An additional differentiating feature of note between the comparative groups was the relatively poor test–retest reliability on ImPACT VMS performance for the Rugby group with a correlation coefficient of around r = .6 compared with reasonably good reliability for the Control group of around r = .8. Neither of these correlation coefficients, taken together with suitably low mean scores on the ImPACT Impulse Control validity indicator for both the Rugby and Control groups, implicate a completely erratic pre- versus post-test analysis that would invalidate the study as a whole. However, the indication of less stability in cognitive test performance over time for the Rugby group compared with the controls (i.e., enhanced intra-individual variability in the former group) is commensurate with the expected performance of a cerebrally compromised group, being typically described in brain damaged populations, including those with Mild Cognitive Impairment (MCI) (Stuss et al., 2003; Tales et al., 2012), and in association with normal aging (Dykiert et al., 2012; Jordan, 1997). Importantly, the sign of a relatively unstable performance over a pre- versus post-season test period for the Rugby group within the present study is conceptually coherent with the absence of a learning effect among the Rugby group in this study over the same test interval relative to Controls. Its occurrence adds weight to the proposed likely presence of neurocognitive vulnerability in the cerebrally at risk Rugby group in association with years of participation in the sport. Clearly, the relevance of using test–retest data in rugby/football studies as a possible diagnostic indicator of the presence of brain impairment, such as was investigated for the present study on differential practice effects, is an issue worthy of a full review and further investigation in its own right.

Accordingly, from a neuropsychological perspective, there is a compelling implication arising out of the present research of neurocognitive vulnerability among a significant proportion of the Rugby Group due to the effects of brain-related insults that typically occur over years of participation in the sport, and/or the effects of more recent insults sustained over the season and/or a combination of both of these indistinguishable factors on the basis of the current research. The vulnerability may implicate executive dysfunction and/or slowed processing speed per se in association with the fronto-temporal diffuse brain damage that typically accompanies the acceleration–deceleration closed head injury. In turn, the combined effect of subtle executive dysfunction and/or slow processing speed among the concussion prone rugby players versus controls can account for a smaller than normal practice effect in the Rugby group. It is of some considerable concern, therefore, regardless of whether the deleterious effects are of chronic or subacute origin or a combination of both of these factors, that there are likely to be a significant number of rugby players embarking on end-of-year examinations at school and university with less than optimal neurocognitive capacity in respect of one or both of these functional modalities, which are called upon for prime success in the examination system.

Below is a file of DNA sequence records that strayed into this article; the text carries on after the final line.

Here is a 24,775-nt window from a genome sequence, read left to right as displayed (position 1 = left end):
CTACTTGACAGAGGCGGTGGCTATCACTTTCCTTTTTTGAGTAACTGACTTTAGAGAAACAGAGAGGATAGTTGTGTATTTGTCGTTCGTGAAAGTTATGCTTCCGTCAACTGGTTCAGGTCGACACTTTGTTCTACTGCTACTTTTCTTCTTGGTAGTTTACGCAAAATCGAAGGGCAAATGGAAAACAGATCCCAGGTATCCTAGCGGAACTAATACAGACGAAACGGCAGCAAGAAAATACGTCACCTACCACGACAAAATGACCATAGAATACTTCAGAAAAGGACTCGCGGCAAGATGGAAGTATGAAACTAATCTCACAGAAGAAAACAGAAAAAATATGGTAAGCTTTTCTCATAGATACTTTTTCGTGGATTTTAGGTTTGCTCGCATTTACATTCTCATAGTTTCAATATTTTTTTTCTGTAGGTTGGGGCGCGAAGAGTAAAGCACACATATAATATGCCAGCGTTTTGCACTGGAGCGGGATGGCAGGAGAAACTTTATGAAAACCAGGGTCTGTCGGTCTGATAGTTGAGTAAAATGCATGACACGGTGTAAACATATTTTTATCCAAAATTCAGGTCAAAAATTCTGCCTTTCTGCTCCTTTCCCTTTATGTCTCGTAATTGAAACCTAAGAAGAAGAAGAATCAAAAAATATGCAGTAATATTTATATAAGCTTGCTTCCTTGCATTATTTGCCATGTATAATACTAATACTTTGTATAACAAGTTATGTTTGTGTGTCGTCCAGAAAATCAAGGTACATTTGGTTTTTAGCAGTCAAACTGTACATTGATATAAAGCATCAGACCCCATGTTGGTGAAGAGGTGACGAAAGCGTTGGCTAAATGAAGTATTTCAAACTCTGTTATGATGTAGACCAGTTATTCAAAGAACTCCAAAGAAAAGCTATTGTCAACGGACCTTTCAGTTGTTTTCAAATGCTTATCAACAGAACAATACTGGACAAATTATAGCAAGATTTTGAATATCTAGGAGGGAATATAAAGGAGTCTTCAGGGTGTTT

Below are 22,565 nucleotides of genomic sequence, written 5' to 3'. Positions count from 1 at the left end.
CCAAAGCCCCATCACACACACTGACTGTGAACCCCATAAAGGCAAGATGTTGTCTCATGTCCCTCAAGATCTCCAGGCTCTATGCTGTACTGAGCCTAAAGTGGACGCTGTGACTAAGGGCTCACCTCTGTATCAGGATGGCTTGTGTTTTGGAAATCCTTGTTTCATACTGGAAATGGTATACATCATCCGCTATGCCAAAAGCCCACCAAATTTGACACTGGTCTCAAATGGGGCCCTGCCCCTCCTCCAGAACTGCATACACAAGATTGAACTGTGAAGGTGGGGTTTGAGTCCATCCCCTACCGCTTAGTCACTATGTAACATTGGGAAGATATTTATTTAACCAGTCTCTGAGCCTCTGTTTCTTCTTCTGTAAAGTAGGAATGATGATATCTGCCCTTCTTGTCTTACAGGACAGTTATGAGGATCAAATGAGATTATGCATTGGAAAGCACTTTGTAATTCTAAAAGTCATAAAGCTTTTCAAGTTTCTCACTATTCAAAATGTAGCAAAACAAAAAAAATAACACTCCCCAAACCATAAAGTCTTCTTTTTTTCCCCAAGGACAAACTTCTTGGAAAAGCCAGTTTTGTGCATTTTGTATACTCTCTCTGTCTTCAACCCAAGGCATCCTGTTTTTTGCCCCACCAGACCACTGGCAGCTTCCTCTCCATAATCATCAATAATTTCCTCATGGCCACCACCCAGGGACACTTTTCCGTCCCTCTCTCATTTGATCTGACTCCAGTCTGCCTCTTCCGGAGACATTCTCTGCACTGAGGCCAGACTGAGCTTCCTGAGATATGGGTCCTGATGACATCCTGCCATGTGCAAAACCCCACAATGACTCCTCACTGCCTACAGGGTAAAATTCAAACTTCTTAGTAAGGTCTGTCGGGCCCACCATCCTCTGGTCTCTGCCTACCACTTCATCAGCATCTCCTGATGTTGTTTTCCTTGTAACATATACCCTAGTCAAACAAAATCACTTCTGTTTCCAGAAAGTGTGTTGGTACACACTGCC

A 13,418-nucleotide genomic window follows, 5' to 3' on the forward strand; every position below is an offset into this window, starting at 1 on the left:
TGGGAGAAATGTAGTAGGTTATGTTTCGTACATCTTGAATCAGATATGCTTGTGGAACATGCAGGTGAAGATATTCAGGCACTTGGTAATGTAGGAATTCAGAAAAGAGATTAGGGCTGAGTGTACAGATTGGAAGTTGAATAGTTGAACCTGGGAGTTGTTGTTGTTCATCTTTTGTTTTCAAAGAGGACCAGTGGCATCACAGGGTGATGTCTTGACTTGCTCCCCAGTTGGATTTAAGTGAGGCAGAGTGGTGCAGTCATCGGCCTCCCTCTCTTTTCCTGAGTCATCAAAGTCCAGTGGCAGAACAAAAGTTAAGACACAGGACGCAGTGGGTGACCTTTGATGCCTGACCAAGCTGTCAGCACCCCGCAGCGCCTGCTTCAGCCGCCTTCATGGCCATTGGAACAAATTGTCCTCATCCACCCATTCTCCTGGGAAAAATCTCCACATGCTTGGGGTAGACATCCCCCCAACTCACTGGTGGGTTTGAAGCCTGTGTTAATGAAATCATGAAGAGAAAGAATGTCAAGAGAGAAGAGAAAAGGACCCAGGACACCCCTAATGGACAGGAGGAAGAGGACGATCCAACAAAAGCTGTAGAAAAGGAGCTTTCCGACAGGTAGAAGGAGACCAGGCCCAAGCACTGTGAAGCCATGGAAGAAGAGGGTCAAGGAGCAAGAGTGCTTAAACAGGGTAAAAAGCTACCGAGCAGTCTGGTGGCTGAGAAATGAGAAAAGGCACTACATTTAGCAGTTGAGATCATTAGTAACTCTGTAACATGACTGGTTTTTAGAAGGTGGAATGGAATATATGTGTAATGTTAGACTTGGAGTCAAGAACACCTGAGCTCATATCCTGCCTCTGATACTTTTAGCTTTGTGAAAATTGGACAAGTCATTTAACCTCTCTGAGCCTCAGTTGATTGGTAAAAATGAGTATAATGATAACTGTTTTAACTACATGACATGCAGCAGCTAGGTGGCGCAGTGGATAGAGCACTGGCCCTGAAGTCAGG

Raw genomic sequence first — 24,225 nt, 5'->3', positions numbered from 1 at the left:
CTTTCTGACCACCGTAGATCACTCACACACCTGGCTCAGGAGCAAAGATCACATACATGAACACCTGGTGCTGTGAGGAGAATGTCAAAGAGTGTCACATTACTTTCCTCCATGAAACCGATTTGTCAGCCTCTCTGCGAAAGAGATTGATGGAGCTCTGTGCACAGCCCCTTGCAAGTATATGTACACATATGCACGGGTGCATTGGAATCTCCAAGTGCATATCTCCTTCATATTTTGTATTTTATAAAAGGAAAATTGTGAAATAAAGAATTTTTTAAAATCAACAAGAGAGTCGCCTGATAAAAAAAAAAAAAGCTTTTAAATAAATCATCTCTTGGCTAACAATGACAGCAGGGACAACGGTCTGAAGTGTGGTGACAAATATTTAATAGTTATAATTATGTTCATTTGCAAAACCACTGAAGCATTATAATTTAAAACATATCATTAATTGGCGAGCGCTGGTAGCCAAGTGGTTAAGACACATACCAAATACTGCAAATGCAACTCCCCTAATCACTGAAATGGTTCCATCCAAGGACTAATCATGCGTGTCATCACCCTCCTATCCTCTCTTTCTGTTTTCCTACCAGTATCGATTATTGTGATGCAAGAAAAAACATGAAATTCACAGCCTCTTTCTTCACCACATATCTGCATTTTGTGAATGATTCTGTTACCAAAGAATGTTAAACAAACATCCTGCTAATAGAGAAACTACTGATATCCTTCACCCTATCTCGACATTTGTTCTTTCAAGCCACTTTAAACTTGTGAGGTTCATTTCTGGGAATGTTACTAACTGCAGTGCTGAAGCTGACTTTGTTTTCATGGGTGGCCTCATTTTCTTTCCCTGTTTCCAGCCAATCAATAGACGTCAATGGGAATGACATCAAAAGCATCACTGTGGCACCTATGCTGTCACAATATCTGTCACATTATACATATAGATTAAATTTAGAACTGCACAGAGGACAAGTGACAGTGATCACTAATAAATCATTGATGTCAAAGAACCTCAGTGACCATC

Clinical Implications and Indications for Further Research

Importantly, the outcome of the present research has implications for the interpretation of recovery of the ImPACT VMS composite in the management of the concussive injury in the individual case, and the same issue is likely to apply to a greater or lesser extent for processing speed tasks in general that tend to characterize the available computerized neurocognitive test programs developed for use within the sports concussion arena (Schnirring, 2001). The critical point being that where a significant practice effect is anticipated, a return to the baseline level only on a post-concussion follow-up test may provide a valuable diagnostic indicator that full recovery has not occurred. However, the failure to improve with practice may be due not only to the subacute effects of the most recent concussion in question that may continue to resolve, but could be the permanent result of residual dysfunction in association with years of participation in rugby, or the combined effect of both of these factors.

Basically in this situation, for the purposes of making a valid recommendation about recovery from the current injury and safe return to play, the presence of subacute versus chronic effects on the absence of any practice effect need to be unraveled. The task demands a sophisticated level of interpretation by a suitably trained neuropsychologist who can pay due attention to the scatter available on a multifunction test such as ImPACT, the outcome on all prior baseline evaluations if these exist, concussion history, current symptom reports, scholastic background, and current scholastic performance since the incident, and so on. Clearly, the complicating factor of procedural learning to which processing speed tasks are prone is a useful diagnostic aid within the context of a multifunction test profile when well-managed. However, it affirms the frequently expressed concern that a simple ‘yes/ no’ actuarial solution to the presence or absence of brain vulnerability, that is provided simplistically especially on the basis of a single computerized index score by the non-psychologist, incurs grave risk of misdiagnosis in the sports concussion arena (Echemendia, Herring, & Bailes, 2009; Moser et al., 2007; Shuttleworth-Edwards & Border, 2002).